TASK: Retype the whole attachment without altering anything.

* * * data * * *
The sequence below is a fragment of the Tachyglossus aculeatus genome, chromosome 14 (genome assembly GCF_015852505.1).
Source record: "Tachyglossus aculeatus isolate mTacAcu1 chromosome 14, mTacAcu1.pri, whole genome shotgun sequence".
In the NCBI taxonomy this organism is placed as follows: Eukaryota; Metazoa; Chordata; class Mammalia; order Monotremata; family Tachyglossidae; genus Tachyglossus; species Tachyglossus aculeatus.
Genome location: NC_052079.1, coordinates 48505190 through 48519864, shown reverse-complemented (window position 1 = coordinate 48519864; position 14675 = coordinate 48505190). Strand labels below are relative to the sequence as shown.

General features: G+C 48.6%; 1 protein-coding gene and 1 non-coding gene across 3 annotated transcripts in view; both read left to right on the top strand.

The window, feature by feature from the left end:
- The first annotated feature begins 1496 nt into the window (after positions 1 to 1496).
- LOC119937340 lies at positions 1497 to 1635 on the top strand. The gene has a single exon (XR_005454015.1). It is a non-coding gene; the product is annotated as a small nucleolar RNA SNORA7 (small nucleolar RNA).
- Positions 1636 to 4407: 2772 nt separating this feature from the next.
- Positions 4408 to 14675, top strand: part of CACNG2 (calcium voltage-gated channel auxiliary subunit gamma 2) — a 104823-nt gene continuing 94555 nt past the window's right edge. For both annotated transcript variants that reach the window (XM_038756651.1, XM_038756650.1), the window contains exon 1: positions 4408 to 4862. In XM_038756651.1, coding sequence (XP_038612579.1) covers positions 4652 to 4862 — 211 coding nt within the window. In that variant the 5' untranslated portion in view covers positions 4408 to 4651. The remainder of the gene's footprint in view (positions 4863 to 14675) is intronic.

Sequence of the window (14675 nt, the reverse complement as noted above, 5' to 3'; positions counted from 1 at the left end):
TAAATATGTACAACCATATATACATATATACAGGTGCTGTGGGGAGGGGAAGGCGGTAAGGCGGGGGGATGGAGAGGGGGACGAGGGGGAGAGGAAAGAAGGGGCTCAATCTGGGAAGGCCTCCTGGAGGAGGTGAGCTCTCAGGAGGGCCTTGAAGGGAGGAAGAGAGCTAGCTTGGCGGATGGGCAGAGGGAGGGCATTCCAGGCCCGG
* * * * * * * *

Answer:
The sequence below is a fragment of the Tachyglossus aculeatus genome, chromosome 14 (genome assembly GCF_015852505.1).
Source record: "Tachyglossus aculeatus isolate mTacAcu1 chromosome 14, mTacAcu1.pri, whole genome shotgun sequence".
In the NCBI taxonomy this organism is placed as follows: Eukaryota; Metazoa; Chordata; class Mammalia; order Monotremata; family Tachyglossidae; genus Tachyglossus; species Tachyglossus aculeatus.
Genome location: NC_052079.1, coordinates 48505190 through 48519864, shown reverse-complemented (window position 1 = coordinate 48519864; position 14675 = coordinate 48505190). Strand labels below are relative to the sequence as shown.

General features: G+C 48.6%; 1 protein-coding gene and 1 non-coding gene across 3 annotated transcripts in view; both read left to right on the top strand.

The window, feature by feature from the left end:
- The first annotated feature begins 1496 nt into the window (after positions 1 to 1496).
- LOC119937340 lies at positions 1497 to 1635 on the top strand. The gene has a single exon (XR_005454015.1). It is a non-coding gene; the product is annotated as a small nucleolar RNA SNORA7 (small nucleolar RNA).
- Positions 1636 to 4407: 2772 nt separating this feature from the next.
- Positions 4408 to 14675, top strand: part of CACNG2 (calcium voltage-gated channel auxiliary subunit gamma 2) — a 104823-nt gene continuing 94555 nt past the window's right edge. For both annotated transcript variants that reach the window (XM_038756651.1, XM_038756650.1), the window contains exon 1: positions 4408 to 4862. In XM_038756651.1, coding sequence (XP_038612579.1) covers positions 4652 to 4862 — 211 coding nt within the window. In that variant the 5' untranslated portion in view covers positions 4408 to 4651. The remainder of the gene's footprint in view (positions 4863 to 14675) is intronic.

Sequence of the window (14675 nt, the reverse complement as noted above, 5' to 3'; positions counted from 1 at the left end):
TAAATATGTACAACCATATATACATATATACAGGTGCTGTGGGGAGGGGAAGGCGGTAAGGCGGGGGGATGGAGAGGGGGACGAGGGGGAGAGGAAAGAAGGGGCTCAATCTGGGAAGGCCTCCTGGAGGAGGTGAGCTCTCAGGAGGGCCTTGAAGGGAGGAAGAGAGCTAGCTTGGCGGATGGGCAGAGGGAGGGCATTCCAGGCCCGG